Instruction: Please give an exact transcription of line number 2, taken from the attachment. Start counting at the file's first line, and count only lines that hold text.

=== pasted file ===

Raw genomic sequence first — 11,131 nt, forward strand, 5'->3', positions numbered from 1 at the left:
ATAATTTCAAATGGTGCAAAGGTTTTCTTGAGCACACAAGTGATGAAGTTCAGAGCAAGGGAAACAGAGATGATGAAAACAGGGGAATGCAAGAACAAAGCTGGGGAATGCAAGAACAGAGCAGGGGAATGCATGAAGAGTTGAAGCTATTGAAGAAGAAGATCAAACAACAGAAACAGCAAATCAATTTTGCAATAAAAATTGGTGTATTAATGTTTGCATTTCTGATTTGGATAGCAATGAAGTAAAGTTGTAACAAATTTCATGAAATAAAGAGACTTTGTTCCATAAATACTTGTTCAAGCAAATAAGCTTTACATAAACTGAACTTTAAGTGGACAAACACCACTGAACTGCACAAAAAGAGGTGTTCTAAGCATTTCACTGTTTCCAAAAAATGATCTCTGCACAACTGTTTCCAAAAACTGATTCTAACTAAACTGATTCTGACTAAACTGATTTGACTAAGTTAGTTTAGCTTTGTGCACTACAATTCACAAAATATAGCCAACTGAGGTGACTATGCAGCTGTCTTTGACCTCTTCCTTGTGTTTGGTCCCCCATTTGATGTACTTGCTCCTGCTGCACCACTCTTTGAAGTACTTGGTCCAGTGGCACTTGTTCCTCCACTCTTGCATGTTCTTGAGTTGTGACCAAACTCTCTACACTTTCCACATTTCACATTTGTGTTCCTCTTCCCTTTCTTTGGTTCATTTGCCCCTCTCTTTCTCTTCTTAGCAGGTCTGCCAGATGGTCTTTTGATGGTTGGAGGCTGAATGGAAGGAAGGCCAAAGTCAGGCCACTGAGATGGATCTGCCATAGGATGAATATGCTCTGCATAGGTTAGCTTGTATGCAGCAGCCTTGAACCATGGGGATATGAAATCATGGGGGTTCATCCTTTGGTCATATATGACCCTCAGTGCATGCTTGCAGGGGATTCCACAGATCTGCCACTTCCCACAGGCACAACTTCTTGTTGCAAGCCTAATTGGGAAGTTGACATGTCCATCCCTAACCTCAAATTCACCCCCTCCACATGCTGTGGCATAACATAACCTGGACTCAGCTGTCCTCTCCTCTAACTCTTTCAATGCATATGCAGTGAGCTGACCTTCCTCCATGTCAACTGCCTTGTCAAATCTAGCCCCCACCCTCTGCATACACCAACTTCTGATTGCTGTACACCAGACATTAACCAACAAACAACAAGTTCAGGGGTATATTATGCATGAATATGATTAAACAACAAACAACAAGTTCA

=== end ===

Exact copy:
ATAATTTCAAATGGTGCAAAGGTTTTCTTGAGCACACAAGTGATGAAGTTCAGAGCAAGGGAAACAGAGATGATGAAAACAGGGGAATGCAAGAACAAAGCTGGGGAATGCAAGAACAGAGCAGGGGAATGCATGAAGAGTTGAAGCTATTGAAGAAGAAGATCAAACAACAGAAACAGCAAATCAATTTTGCAATAAAAATTGGTGTATTAATGTTTGCATTTCTGATTTGGATAGCAATGAAGTAAAGTTGTAACAAATTTCATGAAATAAAGAGACTTTGTTCCATAAATACTTGTTCAAGCAAATAAGCTTTACATAAACTGAACTTTAAGTGGACAAACACCACTGAACTGCACAAAAAGAGGTGTTCTAAGCATTTCACTGTTTCCAAAAAATGATCTCTGCACAACTGTTTCCAAAAACTGATTCTAACTAAACTGATTCTGACTAAACTGATTTGACTAAGTTAGTTTAGCTTTGTGCACTACAATTCACAAAATATAGCCAACTGAGGTGACTATGCAGCTGTCTTTGACCTCTTCCTTGTGTTTGGTCCCCCATTTGATGTACTTGCTCCTGCTGCACCACTCTTTGAAGTACTTGGTCCAGTGGCACTTGTTCCTCCACTCTTGCATGTTCTTGAGTTGTGACCAAACTCTCTACACTTTCCACATTTCACATTTGTGTTCCTCTTCCCTTTCTTTGGTTCATTTGCCCCTCTCTTTCTCTTCTTAGCAGGTCTGCCAGATGGTCTTTTGATGGTTGGAGGCTGAATGGAAGGAAGGCCAAAGTCAGGCCACTGAGATGGATCTGCCATAGGATGAATATGCTCTGCATAGGTTAGCTTGTATGCAGCAGCCTTGAACCATGGGGATATGAAATCATGGGGGTTCATCCTTTGGTCATATATGACCCTCAGTGCATGCTTGCAGGGGATTCCACAGATCTGCCACTTCCCACAGGCACAACTTCTTGTTGCAAGCCTAATTGGGAAGTTGACATGTCCATCCCTAACCTCAAATTCACCCCCTCCACATGCTGTGGCATAACATAACCTGGACTCAGCTGTCCTCTCCTCTAACTCTTTCAATGCATATGCAGTGAGCTGACCTTCCTCCATGTCAACTGCCTTGTCAAATCTAGCCCCCACCCTCTGCATACACCAACTTCTGATTGCTGTACACCAGACATTAACCAACAAACAACAAGTTCAGGGGTATATTATGCATGAATATGATTAAACAACAAACAACAAGTTCA